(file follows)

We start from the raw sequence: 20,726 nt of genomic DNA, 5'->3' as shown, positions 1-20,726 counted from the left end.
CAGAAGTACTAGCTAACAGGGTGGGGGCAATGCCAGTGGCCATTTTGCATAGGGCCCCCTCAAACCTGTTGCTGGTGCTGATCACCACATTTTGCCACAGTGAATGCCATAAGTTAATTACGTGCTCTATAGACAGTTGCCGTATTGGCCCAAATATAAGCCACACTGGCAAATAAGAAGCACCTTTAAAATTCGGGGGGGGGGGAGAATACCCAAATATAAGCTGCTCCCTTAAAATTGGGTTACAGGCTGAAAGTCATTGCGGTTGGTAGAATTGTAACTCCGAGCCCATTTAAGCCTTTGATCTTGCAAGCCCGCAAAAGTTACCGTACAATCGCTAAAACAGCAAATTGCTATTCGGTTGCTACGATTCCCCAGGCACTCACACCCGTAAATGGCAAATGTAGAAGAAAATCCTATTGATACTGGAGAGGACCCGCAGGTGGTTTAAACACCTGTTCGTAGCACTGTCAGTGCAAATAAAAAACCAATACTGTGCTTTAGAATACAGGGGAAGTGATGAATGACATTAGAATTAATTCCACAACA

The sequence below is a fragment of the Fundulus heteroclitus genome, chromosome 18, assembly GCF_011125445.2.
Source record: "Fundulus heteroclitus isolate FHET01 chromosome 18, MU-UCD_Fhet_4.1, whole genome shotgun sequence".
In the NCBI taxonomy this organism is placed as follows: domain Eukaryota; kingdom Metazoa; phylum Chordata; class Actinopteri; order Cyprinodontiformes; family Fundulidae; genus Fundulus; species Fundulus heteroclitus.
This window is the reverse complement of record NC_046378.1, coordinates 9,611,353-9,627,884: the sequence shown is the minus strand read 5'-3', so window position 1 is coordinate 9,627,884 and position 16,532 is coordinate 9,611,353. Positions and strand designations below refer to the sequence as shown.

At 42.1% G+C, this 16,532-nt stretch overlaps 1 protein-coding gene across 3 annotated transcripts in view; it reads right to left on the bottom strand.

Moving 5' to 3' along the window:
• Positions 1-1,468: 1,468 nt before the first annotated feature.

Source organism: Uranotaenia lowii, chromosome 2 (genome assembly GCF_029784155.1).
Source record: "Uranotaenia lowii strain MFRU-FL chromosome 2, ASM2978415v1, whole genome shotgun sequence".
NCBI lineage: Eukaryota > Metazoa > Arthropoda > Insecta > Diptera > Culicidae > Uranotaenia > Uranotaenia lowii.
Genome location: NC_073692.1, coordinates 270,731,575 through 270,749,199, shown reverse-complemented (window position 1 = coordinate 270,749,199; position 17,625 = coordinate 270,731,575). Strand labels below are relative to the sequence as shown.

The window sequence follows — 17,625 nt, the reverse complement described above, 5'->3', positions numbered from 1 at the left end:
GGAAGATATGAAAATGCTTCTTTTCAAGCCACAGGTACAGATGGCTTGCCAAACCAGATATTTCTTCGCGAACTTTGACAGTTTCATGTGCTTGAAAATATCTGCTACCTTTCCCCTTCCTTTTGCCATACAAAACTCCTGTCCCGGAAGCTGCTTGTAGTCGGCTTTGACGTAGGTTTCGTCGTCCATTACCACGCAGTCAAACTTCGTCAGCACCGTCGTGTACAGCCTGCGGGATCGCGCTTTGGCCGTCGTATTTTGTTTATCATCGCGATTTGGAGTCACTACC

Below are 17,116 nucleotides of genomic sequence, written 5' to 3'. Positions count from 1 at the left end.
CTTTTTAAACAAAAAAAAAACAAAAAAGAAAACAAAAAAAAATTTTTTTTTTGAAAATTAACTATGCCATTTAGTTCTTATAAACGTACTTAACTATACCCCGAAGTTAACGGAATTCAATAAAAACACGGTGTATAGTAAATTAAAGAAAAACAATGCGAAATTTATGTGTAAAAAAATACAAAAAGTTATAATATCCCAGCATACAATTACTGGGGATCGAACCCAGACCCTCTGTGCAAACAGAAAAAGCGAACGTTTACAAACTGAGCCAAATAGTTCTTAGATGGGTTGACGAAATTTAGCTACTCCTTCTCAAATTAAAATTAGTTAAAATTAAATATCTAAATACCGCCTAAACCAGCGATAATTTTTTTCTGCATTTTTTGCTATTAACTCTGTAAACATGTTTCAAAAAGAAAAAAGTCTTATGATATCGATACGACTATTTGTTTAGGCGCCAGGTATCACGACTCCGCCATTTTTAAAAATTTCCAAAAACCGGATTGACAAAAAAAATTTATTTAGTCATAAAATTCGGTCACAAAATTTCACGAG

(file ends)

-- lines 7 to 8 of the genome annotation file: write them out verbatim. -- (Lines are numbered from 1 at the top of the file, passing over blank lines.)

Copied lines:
At 42.1% G+C, this 16,532-nt stretch overlaps 1 protein-coding gene across 3 annotated transcripts in view; it reads right to left on the bottom strand.

Moving 5' to 3' along the window: